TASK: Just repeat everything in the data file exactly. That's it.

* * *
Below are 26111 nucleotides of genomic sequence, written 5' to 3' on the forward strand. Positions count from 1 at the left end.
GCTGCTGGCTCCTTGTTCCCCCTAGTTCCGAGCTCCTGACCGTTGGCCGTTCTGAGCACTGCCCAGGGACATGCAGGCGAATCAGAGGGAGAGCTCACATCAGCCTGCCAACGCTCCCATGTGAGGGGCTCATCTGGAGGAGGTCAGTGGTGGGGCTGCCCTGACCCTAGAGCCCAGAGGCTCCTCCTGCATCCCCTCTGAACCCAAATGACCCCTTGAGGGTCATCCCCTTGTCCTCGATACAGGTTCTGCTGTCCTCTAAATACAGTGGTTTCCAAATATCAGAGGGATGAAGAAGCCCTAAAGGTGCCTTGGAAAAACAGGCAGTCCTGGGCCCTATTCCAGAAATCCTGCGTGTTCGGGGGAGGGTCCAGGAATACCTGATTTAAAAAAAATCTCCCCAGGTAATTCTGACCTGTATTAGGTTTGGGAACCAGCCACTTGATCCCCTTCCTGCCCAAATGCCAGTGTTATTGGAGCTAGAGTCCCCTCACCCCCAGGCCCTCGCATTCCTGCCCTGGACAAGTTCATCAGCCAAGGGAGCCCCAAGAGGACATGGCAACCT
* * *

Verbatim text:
Below are 26111 nucleotides of genomic sequence, written 5' to 3' on the forward strand. Positions count from 1 at the left end.
GCTGCTGGCTCCTTGTTCCCCCTAGTTCCGAGCTCCTGACCGTTGGCCGTTCTGAGCACTGCCCAGGGACATGCAGGCGAATCAGAGGGAGAGCTCACATCAGCCTGCCAACGCTCCCATGTGAGGGGCTCATCTGGAGGAGGTCAGTGGTGGGGCTGCCCTGACCCTAGAGCCCAGAGGCTCCTCCTGCATCCCCTCTGAACCCAAATGACCCCTTGAGGGTCATCCCCTTGTCCTCGATACAGGTTCTGCTGTCCTCTAAATACAGTGGTTTCCAAATATCAGAGGGATGAAGAAGCCCTAAAGGTGCCTTGGAAAAACAGGCAGTCCTGGGCCCTATTCCAGAAATCCTGCGTGTTCGGGGGAGGGTCCAGGAATACCTGATTTAAAAAAAATCTCCCCAGGTAATTCTGACCTGTATTAGGTTTGGGAACCAGCCACTTGATCCCCTTCCTGCCCAAATGCCAGTGTTATTGGAGCTAGAGTCCCCTCACCCCCAGGCCCTCGCATTCCTGCCCTGGACAAGTTCATCAGCCAAGGGAGCCCCAAGAGGACATGGCAACCT